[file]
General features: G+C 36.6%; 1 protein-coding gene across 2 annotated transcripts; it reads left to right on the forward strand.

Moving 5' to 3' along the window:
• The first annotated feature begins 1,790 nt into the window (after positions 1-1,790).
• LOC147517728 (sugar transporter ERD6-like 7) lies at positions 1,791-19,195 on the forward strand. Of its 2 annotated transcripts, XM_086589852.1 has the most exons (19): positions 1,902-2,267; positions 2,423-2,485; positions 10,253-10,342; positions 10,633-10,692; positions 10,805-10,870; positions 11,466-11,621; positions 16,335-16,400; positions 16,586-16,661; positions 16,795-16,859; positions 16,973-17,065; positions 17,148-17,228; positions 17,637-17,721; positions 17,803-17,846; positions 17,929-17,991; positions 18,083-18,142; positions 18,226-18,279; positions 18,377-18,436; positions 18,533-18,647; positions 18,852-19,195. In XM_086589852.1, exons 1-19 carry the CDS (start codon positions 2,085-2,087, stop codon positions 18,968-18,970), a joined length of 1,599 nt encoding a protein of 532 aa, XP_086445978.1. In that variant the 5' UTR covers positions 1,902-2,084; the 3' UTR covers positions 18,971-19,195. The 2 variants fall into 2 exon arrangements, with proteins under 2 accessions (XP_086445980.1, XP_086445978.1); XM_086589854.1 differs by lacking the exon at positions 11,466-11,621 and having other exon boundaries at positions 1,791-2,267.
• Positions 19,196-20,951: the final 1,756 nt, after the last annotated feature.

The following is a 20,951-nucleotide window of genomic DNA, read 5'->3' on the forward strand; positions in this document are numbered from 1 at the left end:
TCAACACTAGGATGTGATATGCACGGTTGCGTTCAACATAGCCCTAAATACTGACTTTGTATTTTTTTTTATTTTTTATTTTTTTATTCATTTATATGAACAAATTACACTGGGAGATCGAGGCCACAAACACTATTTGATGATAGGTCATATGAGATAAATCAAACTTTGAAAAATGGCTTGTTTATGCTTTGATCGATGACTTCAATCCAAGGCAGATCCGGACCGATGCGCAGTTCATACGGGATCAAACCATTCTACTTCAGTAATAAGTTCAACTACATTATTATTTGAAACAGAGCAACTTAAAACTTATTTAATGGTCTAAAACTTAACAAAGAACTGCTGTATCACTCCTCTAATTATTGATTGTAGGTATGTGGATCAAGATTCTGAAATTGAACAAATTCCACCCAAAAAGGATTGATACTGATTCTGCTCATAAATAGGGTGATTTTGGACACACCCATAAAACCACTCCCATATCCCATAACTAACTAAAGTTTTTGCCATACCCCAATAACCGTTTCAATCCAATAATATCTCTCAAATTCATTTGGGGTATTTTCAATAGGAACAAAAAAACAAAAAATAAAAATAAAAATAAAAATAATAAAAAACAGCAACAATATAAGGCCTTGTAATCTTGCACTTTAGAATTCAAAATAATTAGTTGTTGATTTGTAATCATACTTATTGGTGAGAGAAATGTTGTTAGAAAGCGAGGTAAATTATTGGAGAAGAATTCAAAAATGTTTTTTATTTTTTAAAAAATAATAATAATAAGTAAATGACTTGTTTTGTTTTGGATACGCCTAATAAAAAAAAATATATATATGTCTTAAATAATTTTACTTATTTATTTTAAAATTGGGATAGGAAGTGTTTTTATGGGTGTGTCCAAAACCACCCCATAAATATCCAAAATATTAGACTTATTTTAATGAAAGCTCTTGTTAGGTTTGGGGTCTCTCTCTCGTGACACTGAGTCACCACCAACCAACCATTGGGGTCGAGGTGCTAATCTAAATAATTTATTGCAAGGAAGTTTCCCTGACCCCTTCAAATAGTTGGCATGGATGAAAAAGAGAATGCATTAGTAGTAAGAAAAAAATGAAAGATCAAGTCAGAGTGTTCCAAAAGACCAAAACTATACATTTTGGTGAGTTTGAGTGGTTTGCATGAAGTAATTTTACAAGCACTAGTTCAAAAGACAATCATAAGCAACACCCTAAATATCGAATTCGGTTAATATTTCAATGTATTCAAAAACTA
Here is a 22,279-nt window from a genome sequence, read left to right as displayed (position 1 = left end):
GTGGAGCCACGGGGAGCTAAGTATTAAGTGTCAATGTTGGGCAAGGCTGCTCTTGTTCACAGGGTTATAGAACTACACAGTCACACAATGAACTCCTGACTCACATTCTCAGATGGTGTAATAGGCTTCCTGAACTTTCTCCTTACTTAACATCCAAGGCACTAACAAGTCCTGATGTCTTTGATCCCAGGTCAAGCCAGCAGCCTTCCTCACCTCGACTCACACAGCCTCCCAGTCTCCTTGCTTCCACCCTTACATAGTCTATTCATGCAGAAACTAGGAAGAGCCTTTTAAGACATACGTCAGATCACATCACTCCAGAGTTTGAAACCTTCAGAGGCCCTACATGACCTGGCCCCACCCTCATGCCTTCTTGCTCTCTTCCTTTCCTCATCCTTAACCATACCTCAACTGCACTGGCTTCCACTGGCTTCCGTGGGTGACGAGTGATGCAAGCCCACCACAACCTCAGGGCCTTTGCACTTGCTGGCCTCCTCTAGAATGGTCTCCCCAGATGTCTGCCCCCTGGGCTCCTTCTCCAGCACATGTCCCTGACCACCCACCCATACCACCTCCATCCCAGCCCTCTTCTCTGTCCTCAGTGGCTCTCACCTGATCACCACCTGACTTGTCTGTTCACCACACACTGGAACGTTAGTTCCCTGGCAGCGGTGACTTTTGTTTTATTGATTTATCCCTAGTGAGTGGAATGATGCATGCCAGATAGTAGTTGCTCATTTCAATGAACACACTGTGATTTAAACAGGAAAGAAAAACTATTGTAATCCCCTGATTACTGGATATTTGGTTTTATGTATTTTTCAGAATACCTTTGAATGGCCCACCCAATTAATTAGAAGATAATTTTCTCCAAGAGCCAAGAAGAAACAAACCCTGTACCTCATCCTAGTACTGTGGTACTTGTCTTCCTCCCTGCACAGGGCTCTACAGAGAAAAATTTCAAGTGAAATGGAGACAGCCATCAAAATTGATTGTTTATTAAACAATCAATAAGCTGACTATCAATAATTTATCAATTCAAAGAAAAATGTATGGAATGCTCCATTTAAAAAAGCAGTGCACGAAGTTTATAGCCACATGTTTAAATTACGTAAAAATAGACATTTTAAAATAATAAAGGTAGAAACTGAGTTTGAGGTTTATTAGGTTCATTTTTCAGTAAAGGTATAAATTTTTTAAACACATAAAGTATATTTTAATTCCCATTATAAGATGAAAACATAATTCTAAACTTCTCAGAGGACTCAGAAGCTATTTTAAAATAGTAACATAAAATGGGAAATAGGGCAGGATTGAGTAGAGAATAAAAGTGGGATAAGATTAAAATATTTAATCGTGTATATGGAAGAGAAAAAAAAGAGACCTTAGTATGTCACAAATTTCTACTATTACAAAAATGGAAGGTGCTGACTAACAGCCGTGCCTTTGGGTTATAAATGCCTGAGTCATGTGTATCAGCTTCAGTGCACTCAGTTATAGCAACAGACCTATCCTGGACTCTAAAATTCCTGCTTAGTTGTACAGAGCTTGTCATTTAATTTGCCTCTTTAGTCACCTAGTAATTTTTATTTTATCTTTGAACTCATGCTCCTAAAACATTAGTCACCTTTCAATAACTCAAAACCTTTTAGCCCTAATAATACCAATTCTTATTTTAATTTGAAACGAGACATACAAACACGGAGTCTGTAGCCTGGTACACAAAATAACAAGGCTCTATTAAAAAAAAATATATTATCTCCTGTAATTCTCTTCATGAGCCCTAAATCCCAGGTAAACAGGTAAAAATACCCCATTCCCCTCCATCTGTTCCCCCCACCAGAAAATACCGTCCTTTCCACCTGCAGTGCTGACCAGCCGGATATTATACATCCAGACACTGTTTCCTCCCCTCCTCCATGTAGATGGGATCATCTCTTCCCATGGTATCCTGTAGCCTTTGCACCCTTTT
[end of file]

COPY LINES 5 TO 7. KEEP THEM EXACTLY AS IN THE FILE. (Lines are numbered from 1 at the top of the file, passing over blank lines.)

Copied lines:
• Positions 19,196-20,951: the final 1,756 nt, after the last annotated feature.

The following is a 20,951-nucleotide window of genomic DNA, read 5'->3' on the forward strand; positions in this document are numbered from 1 at the left end:
TCAACACTAGGATGTGATATGCACGGTTGCGTTCAACATAGCCCTAAATACTGACTTTGTATTTTTTTTTATTTTTTATTTTTTTATTCATTTATATGAACAAATTACACTGGGAGATCGAGGCCACAAACACTATTTGATGATAGGTCATATGAGATAAATCAAACTTTGAAAAATGGCTTGTTTATGCTTTGATCGATGACTTCAATCCAAGGCAGATCCGGACCGATGCGCAGTTCATACGGGATCAAACCATTCTACTTCAGTAATAAGTTCAACTACATTATTATTTGAAACAGAGCAACTTAAAACTTATTTAATGGTCTAAAACTTAACAAAGAACTGCTGTATCACTCCTCTAATTATTGATTGTAGGTATGTGGATCAAGATTCTGAAATTGAACAAATTCCACCCAAAAAGGATTGATACTGATTCTGCTCATAAATAGGGTGATTTTGGACACACCCATAAAACCACTCCCATATCCCATAACTAACTAAAGTTTTTGCCATACCCCAATAACCGTTTCAATCCAATAATATCTCTCAAATTCATTTGGGGTATTTTCAATAGGAACAAAAAAACAAAAAATAAAAATAAAAATAAAAATAATAAAAAACAGCAACAATATAAGGCCTTGTAATCTTGCACTTTAGAATTCAAAATAATTAGTTGTTGATTTGTAATCATACTTATTGGTGAGAGAAATGTTGTTAGAAAGCGAGGTAAATTATTGGAGAAGAATTCAAAAATGTTTTTTATTTTTTAAAAAATAATAATAATAAGTAAATGACTTGTTTTGTTTTGGATACGCCTAATAAAAAAAAATATATATATGTCTTAAATAATTTTACTTATTTATTTTAAAATTGGGATAGGAAGTGTTTTTATGGGTGTGTCCAAAACCACCCCATAAATATCCAAAATATTAGACTTATTTTAATGAAAGCTCTTGTTAGGTTTGGGGTCTCTCTCTCGTGACACTGAGTCACCACCAACCAACCATTGGGGTCGAGGTGCTAATCTAAATAATTTATTGCAAGGAAGTTTCCCTGACCCCTTCAAATAGTTGGCATGGATGAAAAAGAGAATGCATTAGTAGTAAGAAAAAAATGAAAGATCAAGTCAGAGTGTTCCAAAAGACCAAAACTATACATTTTGGTGAGTTTGAGTGGTTTGCATGAAGTAATTTTACAAGCACTAGTTCAAAAGACAATCATAAGCAACACCCTAAATATCGAATTCGGTTAATATTTCAATGTATTCAAAAACTA